Kodak's 7th Here's How book from 1971 featuring article on infrared Ektachrome, Andrew D. Barron ©1/23/11
The 'red' lenses, Lucifer Mark VI and Kaimal Mark II generate very nice results over the monochrome films. I think the 3G is strongest in monochrome because the crap camera is not very good with color balance or saturation; refer to wide 3 shot merge that opens this blog, taken with the "Camera" app and merged in PS. I like the monochrome films a lot: BlacKeys Supergrain, BlacKeys B+W and Claunch 72 Monochrome.

Discussion of infrared imaging and remote sensing
infrared is a spectrum of color just past the visible spectrum. Photographic films are capable of imaging this wavelength and making the invisible, well, visible. infrared stereographic aerial photography has been used for decades to map vegetative cover, health, plant species, et cetera. It is my estimation that the power to image the invisible was a primary directive of the LandSAT satellite program. In the mid-infrared, 'band 7' (2.08-2.35μm) and thermal infrared 'band 6' (10.4-12.5μm), different rocks and other geologic characteristics can be discerned. I fondly recall making 7-4-2 composites over the Lovejoy basalt at Table Mountain while I was the the USGS. I used both ArcInfo GRID and photoshop for that experiment. I may find that image to post here (now where are those 100 megabyte zip drives?). LandSAT is an unimaginably valuable image data set of our world, covering our planet in six incarnations since 1972 at 30 meters (60m for MSS predecessor). The planned July 2011 launch of the Landsat Data Continuity Mission (LDCM or Landsat 8?) is nice to read as I assemble these notes.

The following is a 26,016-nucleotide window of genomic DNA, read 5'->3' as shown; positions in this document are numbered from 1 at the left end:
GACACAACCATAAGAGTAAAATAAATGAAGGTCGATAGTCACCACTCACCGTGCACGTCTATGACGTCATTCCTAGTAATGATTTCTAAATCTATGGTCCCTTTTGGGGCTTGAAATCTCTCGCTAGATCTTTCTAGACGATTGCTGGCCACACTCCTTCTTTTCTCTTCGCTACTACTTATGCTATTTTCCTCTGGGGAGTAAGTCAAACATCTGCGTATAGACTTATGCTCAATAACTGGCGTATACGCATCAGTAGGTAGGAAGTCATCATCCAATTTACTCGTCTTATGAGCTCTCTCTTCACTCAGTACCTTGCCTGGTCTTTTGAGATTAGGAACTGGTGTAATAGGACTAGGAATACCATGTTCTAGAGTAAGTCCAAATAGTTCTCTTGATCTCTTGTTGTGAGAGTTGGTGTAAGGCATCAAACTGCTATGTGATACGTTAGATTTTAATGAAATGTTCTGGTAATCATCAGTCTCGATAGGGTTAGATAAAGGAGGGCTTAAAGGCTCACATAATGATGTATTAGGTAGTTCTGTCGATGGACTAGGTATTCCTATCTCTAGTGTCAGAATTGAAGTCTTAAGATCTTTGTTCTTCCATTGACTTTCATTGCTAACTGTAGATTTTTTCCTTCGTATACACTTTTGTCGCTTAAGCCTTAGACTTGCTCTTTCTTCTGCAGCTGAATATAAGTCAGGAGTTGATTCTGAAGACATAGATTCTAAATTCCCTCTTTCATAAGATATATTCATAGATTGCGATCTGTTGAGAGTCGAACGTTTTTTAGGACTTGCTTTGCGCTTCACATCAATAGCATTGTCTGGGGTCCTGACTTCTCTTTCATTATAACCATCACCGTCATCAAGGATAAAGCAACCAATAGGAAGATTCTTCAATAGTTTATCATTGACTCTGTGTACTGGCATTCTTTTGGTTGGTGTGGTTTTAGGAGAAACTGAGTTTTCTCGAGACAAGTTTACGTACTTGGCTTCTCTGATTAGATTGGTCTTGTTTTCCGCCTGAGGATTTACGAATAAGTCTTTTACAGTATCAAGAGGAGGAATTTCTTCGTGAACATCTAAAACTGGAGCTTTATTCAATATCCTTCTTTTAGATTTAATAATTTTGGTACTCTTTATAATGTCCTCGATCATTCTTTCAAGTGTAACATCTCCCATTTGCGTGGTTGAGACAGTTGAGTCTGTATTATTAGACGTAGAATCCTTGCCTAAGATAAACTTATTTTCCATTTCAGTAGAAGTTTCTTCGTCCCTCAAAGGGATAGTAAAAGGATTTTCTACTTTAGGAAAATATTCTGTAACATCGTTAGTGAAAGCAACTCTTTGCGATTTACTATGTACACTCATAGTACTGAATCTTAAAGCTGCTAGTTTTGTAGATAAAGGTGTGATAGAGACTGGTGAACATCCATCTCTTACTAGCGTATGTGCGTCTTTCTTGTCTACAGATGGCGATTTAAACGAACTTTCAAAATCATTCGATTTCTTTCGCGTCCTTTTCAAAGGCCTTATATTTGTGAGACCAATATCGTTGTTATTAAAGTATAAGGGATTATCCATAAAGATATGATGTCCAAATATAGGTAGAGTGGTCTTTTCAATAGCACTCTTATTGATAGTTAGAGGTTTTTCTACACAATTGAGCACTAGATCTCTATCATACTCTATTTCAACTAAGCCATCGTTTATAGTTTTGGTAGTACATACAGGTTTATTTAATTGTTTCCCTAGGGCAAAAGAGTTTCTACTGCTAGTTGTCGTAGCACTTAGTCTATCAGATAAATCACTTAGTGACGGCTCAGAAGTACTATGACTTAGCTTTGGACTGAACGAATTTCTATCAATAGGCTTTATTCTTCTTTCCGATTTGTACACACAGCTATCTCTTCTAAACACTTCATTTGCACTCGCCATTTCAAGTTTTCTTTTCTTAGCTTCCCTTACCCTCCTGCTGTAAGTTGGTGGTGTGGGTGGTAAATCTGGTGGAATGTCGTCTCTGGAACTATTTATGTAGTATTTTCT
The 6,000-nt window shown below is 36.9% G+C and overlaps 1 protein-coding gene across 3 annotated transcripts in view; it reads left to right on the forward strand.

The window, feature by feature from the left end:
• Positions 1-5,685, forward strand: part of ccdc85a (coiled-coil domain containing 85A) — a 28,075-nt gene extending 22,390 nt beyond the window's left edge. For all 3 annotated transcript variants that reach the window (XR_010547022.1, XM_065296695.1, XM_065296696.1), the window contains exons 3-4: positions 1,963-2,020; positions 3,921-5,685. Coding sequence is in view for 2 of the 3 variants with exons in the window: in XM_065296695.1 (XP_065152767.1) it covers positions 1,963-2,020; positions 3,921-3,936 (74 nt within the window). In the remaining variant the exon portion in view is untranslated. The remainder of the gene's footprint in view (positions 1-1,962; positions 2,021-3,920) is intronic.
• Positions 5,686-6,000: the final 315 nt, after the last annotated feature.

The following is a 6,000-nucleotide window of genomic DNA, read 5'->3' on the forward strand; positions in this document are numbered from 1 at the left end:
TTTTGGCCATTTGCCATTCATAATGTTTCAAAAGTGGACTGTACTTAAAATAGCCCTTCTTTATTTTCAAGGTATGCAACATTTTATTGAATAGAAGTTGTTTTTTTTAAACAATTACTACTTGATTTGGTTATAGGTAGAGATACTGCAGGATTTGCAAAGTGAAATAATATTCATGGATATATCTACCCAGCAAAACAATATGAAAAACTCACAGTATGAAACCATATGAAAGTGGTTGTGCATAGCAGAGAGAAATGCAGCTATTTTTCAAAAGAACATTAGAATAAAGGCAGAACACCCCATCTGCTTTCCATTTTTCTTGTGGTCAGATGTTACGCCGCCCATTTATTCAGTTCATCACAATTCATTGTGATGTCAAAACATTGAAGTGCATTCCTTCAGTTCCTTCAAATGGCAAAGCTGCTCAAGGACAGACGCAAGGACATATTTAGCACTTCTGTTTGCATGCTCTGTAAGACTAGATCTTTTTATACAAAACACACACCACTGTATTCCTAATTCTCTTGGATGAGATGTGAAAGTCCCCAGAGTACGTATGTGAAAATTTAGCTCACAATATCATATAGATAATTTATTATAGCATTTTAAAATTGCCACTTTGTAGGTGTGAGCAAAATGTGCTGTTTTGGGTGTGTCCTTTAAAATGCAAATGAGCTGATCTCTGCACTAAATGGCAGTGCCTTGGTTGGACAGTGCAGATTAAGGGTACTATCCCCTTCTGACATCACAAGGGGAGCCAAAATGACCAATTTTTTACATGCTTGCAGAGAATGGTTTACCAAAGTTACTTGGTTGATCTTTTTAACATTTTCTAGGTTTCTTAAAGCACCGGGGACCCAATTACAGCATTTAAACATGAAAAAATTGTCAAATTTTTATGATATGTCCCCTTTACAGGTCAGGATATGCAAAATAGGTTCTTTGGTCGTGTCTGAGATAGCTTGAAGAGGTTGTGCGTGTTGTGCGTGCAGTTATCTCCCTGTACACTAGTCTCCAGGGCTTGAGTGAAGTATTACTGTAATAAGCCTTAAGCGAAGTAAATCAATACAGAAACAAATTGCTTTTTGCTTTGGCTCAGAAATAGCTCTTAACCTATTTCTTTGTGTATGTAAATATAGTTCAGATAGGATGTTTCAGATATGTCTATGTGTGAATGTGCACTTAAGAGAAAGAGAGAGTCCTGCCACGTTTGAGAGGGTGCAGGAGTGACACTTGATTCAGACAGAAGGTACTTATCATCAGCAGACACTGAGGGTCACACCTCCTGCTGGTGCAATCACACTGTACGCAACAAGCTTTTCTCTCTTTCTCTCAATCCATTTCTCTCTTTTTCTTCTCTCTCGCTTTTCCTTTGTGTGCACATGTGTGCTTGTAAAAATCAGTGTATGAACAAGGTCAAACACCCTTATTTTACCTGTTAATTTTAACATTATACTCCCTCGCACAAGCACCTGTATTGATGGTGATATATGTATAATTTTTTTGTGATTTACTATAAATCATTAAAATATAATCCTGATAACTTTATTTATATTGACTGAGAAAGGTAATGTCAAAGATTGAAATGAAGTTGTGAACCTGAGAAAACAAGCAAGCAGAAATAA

Kodak and others marketed infrared film for the general public. In a series of Kodak "Here's How", John F. Brandow contributed an article about infrared film in the 7th issue, ©1971.

End tangent
So, yeah, the Hipstamatic has a film called Alfred infrared. I like the border and occasionally is a perfect choice, such as this wall map shot. It does not change the wavelength sensitivity of the sensor in the phone, but rather emulates the 'look' of infrared images. Incidently, in researching custom true black and white digital printing, the same company, Digital Silver Imaging also sells digital infrared camera modifications. How cool!

I read a most helpful post for eliminating gaps when embedding tables. Enjoy the pics!

I'd prefer to shoot Hipstamatic on an i4, no doubt. Let's look at this though: even if I encouraged 50 people to buy the Hipstamatic app and they each bought three more Hipstapack's, that's only $250 in raw revenue, which Apple takes something like 20%. To imagine this blog having that kind of reach (50 new buyers) and that Synthetic Corp or Apple would value my contribution makes me laugh. But at least I put it out there. :)

I wish I had a better grasp of CSS. I hand code in HTML as I write, an easy-for-me old-school adaptation from using font codes in WordPerfect 5.1 for DOS. In 1991, I got decent typographic output from a Panasonic KXP1124 dot matrix printer, ever (and still) inspired by Gene "Doc" Russell. That twenty year-old story can be found here (20 years pass and I've still never owned a laser printer personally :)

Anyway, this Flickr badge would be nice to put on the right hand side. What do you think?

Andrew's Flickr profile